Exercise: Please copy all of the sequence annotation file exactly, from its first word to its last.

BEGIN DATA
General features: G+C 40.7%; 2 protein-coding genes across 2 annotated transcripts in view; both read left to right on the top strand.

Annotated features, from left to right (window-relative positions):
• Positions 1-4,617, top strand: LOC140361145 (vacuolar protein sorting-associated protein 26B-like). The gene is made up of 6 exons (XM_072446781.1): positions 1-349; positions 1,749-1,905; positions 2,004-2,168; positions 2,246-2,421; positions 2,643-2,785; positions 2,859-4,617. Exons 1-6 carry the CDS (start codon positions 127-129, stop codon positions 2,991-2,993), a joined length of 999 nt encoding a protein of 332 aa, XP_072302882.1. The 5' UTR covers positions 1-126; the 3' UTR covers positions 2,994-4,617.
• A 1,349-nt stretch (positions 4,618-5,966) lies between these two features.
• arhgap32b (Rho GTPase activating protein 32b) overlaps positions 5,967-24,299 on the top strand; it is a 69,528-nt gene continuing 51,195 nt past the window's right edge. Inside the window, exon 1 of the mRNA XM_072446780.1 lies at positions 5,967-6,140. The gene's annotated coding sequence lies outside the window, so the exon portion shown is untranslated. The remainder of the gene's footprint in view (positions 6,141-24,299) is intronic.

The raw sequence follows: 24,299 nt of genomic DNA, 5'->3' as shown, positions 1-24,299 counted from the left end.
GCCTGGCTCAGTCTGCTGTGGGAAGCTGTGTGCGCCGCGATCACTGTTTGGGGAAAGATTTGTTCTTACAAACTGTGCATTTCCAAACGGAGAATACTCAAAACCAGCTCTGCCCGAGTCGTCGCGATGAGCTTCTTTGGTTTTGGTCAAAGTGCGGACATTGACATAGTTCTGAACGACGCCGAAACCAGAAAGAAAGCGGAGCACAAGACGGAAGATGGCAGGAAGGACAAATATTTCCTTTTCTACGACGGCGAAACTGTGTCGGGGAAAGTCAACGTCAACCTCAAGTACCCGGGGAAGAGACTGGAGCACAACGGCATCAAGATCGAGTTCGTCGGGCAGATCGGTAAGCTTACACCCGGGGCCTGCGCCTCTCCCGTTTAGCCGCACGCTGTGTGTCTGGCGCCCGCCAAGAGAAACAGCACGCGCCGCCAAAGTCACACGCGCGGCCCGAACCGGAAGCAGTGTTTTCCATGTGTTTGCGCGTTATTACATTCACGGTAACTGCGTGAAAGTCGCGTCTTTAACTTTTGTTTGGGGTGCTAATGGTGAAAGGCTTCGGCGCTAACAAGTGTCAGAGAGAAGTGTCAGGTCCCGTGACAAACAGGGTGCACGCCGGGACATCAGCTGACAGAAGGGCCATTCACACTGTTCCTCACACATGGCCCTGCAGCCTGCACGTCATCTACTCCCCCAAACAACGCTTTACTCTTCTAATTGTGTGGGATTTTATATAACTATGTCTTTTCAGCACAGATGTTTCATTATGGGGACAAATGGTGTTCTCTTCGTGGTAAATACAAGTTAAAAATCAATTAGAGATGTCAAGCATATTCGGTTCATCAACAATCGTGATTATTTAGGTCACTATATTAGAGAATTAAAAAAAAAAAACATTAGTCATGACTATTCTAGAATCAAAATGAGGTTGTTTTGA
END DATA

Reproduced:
General features: G+C 40.7%; 2 protein-coding genes across 2 annotated transcripts in view; both read left to right on the top strand.

Annotated features, from left to right (window-relative positions):
• Positions 1-4,617, top strand: LOC140361145 (vacuolar protein sorting-associated protein 26B-like). The gene is made up of 6 exons (XM_072446781.1): positions 1-349; positions 1,749-1,905; positions 2,004-2,168; positions 2,246-2,421; positions 2,643-2,785; positions 2,859-4,617. Exons 1-6 carry the CDS (start codon positions 127-129, stop codon positions 2,991-2,993), a joined length of 999 nt encoding a protein of 332 aa, XP_072302882.1. The 5' UTR covers positions 1-126; the 3' UTR covers positions 2,994-4,617.
• A 1,349-nt stretch (positions 4,618-5,966) lies between these two features.
• arhgap32b (Rho GTPase activating protein 32b) overlaps positions 5,967-24,299 on the top strand; it is a 69,528-nt gene continuing 51,195 nt past the window's right edge. Inside the window, exon 1 of the mRNA XM_072446780.1 lies at positions 5,967-6,140. The gene's annotated coding sequence lies outside the window, so the exon portion shown is untranslated. The remainder of the gene's footprint in view (positions 6,141-24,299) is intronic.

The raw sequence follows: 24,299 nt of genomic DNA, 5'->3' as shown, positions 1-24,299 counted from the left end.
GCCTGGCTCAGTCTGCTGTGGGAAGCTGTGTGCGCCGCGATCACTGTTTGGGGAAAGATTTGTTCTTACAAACTGTGCATTTCCAAACGGAGAATACTCAAAACCAGCTCTGCCCGAGTCGTCGCGATGAGCTTCTTTGGTTTTGGTCAAAGTGCGGACATTGACATAGTTCTGAACGACGCCGAAACCAGAAAGAAAGCGGAGCACAAGACGGAAGATGGCAGGAAGGACAAATATTTCCTTTTCTACGACGGCGAAACTGTGTCGGGGAAAGTCAACGTCAACCTCAAGTACCCGGGGAAGAGACTGGAGCACAACGGCATCAAGATCGAGTTCGTCGGGCAGATCGGTAAGCTTACACCCGGGGCCTGCGCCTCTCCCGTTTAGCCGCACGCTGTGTGTCTGGCGCCCGCCAAGAGAAACAGCACGCGCCGCCAAAGTCACACGCGCGGCCCGAACCGGAAGCAGTGTTTTCCATGTGTTTGCGCGTTATTACATTCACGGTAACTGCGTGAAAGTCGCGTCTTTAACTTTTGTTTGGGGTGCTAATGGTGAAAGGCTTCGGCGCTAACAAGTGTCAGAGAGAAGTGTCAGGTCCCGTGACAAACAGGGTGCACGCCGGGACATCAGCTGACAGAAGGGCCATTCACACTGTTCCTCACACATGGCCCTGCAGCCTGCACGTCATCTACTCCCCCAAACAACGCTTTACTCTTCTAATTGTGTGGGATTTTATATAACTATGTCTTTTCAGCACAGATGTTTCATTATGGGGACAAATGGTGTTCTCTTCGTGGTAAATACAAGTTAAAAATCAATTAGAGATGTCAAGCATATTCGGTTCATCAACAATCGTGATTATTTAGGTCACTATATTAGAGAATTAAAAAAAAAAAACATTAGTCATGACTATTCTAGAATCAAAATGAGGTTGTTTTGA